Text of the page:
Li affirms Sino-British ties
Updated: 2012-04-19 08:16
By Xinhua in London (China Daily)
Li Changchun, a member of the Standing Committee of the Communist Party of China Central Committee's Political Bureau, meets with British Prime Minister David Cameron in London on Tuesday. Li arrived in London on Sunday for a four-day official visit to Britain. Ma Zhancheng / Xinhua
Li Changchun, a senior official of the Communist Party of China, met with British Prime Minister David Cameron in London on Tuesday, saying that Sino-British ties generally are maintaining a good momentum of development.
Since the establishment of diplomatic relations at ambassadorial level between China and Britain 40 years ago, Li said, relations have become healthy, stable and mature. Strategic mutual trust has kept growing and areas for cooperation have been expanding.
Li, a member of the Standing Committee of the CPC Central Committee's Political Bureau, said he appreciated the current British government's positive policy toward China.
He noted that both China and Britain now face rare development opportunities in advancing ties as both countries implement, respectively, a new five-year development plan.
Li put forward a four-point proposal on deepening Sino-British ties. The proposal includes continuing to grasp the general direction of relations from a strategic and long-term perspective to boost mutual political trust, and pushing forward win-win economic and trade cooperation.
He also called for more coordination between China and Britain in international affairs, and proposed expanded people-to-people exchanges between the two countries.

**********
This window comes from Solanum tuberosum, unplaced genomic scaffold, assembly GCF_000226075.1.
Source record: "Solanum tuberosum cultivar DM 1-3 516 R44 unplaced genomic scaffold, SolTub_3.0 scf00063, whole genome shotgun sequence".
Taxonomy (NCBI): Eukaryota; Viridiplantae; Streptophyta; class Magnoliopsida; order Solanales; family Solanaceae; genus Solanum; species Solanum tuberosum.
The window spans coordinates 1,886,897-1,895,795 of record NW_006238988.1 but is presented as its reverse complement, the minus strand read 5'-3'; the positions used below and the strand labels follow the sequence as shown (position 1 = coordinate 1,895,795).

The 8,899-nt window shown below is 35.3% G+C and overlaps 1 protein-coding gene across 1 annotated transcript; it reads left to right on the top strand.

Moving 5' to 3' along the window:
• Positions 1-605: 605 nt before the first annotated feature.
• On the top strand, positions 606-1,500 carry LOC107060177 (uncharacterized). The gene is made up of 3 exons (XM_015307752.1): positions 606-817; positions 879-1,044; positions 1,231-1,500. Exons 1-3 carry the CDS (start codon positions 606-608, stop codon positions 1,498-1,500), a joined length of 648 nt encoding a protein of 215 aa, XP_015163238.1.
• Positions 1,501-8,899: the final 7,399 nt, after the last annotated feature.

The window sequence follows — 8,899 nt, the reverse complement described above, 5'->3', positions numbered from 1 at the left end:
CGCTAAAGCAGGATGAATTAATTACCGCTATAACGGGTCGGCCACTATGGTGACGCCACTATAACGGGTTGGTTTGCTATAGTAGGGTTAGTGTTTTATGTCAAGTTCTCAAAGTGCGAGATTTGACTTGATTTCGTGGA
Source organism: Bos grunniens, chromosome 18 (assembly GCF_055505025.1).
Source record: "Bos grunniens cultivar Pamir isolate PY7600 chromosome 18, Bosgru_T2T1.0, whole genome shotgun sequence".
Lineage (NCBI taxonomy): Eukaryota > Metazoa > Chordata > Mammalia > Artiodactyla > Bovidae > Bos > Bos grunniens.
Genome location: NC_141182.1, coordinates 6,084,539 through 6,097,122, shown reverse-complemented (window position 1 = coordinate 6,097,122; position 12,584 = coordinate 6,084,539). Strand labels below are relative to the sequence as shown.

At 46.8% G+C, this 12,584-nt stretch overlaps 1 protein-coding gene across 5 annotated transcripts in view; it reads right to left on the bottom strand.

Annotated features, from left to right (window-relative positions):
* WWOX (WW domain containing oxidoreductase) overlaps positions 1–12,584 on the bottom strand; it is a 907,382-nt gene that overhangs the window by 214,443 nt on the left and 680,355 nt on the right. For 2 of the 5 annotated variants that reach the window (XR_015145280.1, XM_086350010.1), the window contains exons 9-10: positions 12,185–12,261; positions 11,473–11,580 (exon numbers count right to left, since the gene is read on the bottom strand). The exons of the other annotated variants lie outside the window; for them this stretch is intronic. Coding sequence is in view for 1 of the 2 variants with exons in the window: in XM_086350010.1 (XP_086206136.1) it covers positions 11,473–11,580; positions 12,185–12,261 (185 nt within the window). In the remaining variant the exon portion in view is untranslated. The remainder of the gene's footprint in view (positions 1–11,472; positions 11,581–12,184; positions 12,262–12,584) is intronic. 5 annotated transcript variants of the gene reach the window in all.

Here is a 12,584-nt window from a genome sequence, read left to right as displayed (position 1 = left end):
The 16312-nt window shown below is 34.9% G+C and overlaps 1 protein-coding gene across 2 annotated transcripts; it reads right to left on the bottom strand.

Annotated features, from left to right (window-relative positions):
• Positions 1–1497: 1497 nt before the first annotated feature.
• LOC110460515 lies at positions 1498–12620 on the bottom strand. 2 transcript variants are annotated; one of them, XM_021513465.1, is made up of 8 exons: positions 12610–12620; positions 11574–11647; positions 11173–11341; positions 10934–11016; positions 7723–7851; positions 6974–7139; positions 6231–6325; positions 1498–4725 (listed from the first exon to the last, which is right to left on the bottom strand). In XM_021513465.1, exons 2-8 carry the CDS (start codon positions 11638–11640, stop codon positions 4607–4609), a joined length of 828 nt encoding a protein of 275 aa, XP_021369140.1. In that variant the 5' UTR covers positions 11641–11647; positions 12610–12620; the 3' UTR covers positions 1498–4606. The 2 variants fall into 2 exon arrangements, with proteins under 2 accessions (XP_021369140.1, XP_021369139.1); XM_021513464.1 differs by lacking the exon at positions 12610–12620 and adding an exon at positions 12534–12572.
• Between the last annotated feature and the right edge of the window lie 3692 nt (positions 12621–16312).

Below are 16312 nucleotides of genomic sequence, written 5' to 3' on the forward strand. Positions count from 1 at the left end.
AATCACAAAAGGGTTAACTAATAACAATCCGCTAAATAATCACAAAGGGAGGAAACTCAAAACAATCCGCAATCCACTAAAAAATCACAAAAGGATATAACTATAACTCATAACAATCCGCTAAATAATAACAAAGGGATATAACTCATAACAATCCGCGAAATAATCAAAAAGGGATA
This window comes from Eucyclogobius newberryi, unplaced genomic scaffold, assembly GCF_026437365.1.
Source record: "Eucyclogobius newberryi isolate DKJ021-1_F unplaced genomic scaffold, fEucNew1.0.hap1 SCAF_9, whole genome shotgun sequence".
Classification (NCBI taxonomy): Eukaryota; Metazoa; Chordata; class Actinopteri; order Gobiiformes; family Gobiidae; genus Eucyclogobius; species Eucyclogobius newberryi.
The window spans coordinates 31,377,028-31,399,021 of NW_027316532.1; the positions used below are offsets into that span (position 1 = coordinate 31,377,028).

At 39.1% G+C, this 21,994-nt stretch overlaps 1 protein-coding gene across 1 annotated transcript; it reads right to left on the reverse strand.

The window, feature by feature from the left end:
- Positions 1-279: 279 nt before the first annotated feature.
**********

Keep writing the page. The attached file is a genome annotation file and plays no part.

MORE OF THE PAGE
Stressing that the inter-party relationship is an important part of the Sino-British comprehensive strategic partnership, Li said the CPC is willing to continue to strengthen exchanges and cooperation with British mainstream parties, including the ruling Conservative Party.
Cameron said Britain has attached great importance to its relationship with China and is willing to further augment high-level exchanges.
It is particularly important for the two countries to strengthen economic and trade cooperation under current circumstances, Cameron said. He invited more Chinese companies to invest in Britain.
The British prime minister also lauded the Chinese government's policy of expanding domestic demand to boost economic growth, and expressed support for the European Union's expansion of its economic and trade ties with China.
On Monday, Li paid a visit to Oxford University and met with its Vice-Chancellor, Andrew Hamilton.
Li said Oxford University has made a great contribution to a better understanding between the Chinese and British people.
"This will provide a new opportunity for Oxford University to strengthen cooperation with China. We would like to work together with our British colleagues to find new forms of cooperation," Li said.
Hamilton said Oxford University, which has a history of 400 years of interactions with China, is committed to China studies and has played a unique role in introducing China to the world and strengthening ties between the two countries.
Also on Monday, Li met with Chairman of British 48 Group Club Stephen Perry and representatives of "Young Icebreakers", praising the club and its "Young Icebreakers" for their contribution to the development of Sino-British relations, particularly in areas of economic cooperation and cultural exchange.
The 48 Group Club's history goes back to 1953, when a group of British businessmen from 48 companies broke through the then embargo against China and engaged in trade with the country. They later became known as the "Icebreakers".
Over the past decades, they have been committed to promoting friendly cooperation with China.
The 48 Group Club launched the "Young Icebreakers" in 2008 to attract talented British youth to follow the steps of the old generation and increase understanding of and cooperation with China.
Li arrived in London on Sunday for a four-day official visit to Britain.